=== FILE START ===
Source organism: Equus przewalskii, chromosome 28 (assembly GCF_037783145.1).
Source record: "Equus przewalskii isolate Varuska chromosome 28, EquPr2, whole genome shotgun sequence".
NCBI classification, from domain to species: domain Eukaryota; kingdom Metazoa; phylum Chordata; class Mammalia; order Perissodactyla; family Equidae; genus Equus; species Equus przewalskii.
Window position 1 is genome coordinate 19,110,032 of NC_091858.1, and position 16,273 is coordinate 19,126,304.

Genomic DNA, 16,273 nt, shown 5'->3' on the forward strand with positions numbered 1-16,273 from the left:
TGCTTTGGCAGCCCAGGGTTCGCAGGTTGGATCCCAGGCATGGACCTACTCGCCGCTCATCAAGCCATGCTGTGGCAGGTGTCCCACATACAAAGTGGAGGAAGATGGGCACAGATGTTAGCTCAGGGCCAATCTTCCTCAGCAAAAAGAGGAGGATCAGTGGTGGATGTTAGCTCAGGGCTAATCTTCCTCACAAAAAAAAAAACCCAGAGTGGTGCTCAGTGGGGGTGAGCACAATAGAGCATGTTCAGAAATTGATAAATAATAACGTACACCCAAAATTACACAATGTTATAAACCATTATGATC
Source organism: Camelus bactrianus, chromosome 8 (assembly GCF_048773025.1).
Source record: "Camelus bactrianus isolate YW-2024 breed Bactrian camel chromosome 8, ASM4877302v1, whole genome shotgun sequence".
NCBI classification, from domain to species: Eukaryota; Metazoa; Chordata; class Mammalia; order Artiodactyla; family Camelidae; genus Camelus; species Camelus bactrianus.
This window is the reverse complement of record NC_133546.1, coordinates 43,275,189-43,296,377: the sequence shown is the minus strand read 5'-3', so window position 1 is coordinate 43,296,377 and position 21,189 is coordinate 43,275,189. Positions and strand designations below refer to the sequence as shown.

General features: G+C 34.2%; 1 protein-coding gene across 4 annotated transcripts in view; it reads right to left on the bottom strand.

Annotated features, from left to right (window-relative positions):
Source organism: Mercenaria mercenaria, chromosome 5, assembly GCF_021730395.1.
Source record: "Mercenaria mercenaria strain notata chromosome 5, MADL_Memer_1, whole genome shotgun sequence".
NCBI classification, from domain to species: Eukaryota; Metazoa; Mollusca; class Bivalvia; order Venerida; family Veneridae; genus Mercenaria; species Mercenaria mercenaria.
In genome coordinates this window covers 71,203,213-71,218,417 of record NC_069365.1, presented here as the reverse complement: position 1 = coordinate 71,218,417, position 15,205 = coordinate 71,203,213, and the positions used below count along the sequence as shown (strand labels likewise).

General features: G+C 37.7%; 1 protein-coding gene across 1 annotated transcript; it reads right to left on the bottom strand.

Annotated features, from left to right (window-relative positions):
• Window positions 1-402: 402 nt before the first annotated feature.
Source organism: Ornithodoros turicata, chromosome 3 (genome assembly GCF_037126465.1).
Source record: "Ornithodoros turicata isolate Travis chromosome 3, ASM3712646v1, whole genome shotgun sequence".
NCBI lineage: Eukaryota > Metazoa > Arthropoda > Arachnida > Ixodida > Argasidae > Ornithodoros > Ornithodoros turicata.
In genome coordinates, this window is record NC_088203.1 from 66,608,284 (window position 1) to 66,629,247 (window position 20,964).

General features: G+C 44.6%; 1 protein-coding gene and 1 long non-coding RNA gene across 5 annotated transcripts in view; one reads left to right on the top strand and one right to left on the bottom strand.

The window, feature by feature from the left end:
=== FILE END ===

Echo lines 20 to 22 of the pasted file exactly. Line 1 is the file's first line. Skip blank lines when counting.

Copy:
Source organism: Ornithodoros turicata, chromosome 3 (genome assembly GCF_037126465.1).
Source record: "Ornithodoros turicata isolate Travis chromosome 3, ASM3712646v1, whole genome shotgun sequence".
NCBI lineage: Eukaryota > Metazoa > Arthropoda > Arachnida > Ixodida > Argasidae > Ornithodoros > Ornithodoros turicata.